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##

Langevin Dynamics (LD) Simulation

The Langevin equation is a *stochastic* differential equation in which two force terms have been added to Newton's second law to
approximate the effects of neglected degrees of freedom. One term represents a frictional force, the other a *random* force .
For example, the effects of solvent molecules not explicitly present in the system being simulated would be approximated in terms of
a frictional drag on the solute as well as random kicks associated with the thermal motions of the solvent molecules.
Since friction opposes motion, the first additional force is proportional to the particle's velocity and oppositely directed.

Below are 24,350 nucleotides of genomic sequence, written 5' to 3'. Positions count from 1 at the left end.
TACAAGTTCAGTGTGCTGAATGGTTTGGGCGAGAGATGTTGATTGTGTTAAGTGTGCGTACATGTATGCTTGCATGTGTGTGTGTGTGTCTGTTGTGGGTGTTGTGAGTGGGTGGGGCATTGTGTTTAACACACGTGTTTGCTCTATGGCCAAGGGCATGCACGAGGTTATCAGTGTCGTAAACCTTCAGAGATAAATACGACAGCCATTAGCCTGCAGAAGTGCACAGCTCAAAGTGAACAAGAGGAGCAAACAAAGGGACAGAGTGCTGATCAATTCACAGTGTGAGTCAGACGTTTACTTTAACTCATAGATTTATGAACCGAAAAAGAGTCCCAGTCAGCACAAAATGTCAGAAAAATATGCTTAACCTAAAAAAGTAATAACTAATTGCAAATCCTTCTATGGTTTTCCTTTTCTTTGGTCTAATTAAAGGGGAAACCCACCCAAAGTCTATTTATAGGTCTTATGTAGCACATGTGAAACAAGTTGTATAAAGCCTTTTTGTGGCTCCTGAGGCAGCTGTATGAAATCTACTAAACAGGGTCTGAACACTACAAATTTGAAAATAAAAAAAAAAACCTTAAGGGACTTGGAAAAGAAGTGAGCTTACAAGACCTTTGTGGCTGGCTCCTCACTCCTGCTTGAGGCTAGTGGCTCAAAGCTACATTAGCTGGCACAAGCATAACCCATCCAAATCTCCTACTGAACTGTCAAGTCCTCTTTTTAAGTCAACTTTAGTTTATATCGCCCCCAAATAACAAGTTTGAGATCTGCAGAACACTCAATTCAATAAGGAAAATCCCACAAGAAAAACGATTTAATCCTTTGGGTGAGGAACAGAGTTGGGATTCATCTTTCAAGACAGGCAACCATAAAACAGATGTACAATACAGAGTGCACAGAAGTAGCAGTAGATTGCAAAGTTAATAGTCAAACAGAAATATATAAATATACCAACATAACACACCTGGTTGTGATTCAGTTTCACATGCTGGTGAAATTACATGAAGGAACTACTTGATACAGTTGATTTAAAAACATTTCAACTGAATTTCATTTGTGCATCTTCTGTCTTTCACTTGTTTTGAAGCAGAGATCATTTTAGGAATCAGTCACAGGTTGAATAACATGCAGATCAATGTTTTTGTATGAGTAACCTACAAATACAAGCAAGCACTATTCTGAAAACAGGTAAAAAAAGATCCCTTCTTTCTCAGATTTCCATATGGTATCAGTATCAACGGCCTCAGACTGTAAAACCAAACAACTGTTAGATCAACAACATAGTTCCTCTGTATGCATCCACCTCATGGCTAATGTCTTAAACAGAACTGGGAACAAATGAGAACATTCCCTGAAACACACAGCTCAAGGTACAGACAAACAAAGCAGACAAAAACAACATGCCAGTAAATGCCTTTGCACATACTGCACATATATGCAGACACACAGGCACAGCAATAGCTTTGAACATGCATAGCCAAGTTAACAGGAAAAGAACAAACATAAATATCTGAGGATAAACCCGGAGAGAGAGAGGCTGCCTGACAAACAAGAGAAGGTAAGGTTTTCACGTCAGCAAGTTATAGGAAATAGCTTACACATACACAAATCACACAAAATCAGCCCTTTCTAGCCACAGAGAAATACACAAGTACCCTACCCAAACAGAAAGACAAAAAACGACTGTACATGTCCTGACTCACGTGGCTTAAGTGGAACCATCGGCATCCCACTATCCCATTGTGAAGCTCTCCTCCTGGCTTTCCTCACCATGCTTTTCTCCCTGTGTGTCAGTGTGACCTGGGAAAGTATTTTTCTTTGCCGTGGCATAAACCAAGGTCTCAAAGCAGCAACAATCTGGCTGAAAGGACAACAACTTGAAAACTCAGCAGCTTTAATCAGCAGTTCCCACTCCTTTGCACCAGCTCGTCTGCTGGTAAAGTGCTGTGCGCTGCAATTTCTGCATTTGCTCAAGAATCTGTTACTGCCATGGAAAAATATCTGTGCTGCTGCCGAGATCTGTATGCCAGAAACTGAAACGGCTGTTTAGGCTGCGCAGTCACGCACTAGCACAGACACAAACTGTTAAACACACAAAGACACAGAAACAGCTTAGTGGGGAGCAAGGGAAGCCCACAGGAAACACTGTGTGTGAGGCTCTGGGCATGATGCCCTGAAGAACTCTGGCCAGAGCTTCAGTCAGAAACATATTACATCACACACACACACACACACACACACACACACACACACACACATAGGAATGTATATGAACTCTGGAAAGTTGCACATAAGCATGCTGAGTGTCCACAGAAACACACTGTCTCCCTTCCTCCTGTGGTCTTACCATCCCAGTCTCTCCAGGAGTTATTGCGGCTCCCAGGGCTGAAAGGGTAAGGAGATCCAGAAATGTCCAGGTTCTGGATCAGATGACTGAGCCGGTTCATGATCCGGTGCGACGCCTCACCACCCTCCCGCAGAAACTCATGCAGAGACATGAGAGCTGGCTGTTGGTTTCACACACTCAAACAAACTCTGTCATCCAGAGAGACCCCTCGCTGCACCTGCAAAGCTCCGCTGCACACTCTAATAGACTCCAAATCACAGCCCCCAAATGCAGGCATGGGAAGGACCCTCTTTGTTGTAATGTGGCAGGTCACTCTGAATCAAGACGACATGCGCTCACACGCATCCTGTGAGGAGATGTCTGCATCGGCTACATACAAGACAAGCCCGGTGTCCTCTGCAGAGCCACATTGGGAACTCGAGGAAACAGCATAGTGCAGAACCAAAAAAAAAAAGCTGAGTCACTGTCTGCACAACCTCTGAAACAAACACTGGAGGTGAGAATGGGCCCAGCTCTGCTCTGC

Langevin's equation for the motion of atom *i* is:

where is still the sum of all forces exerted on atom *i* by other atoms explicitly present in the system.
This equation is often expressed in terms of the `collision frequency'
.
The friction coefficient is related to the fluctuations of the random force by the *fluctuation-dissipation
theorem*:

In simulations it is often assumed that the random force is completely uncorrelated at different times. That is,
the above equation takes the form:

The temperature of the system being simulated is maintained via this relationship between and .
The jostling of a solute by solvent can expedite barrier crossing, and hence Langevin dynamics can search conformations
better than Newtonian molecular dynamics ().

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** Up:** Classical Simulation and Modeling
** Previous:** Molecular Dynamics (MD) Simulation
Steinbach
2019-02-01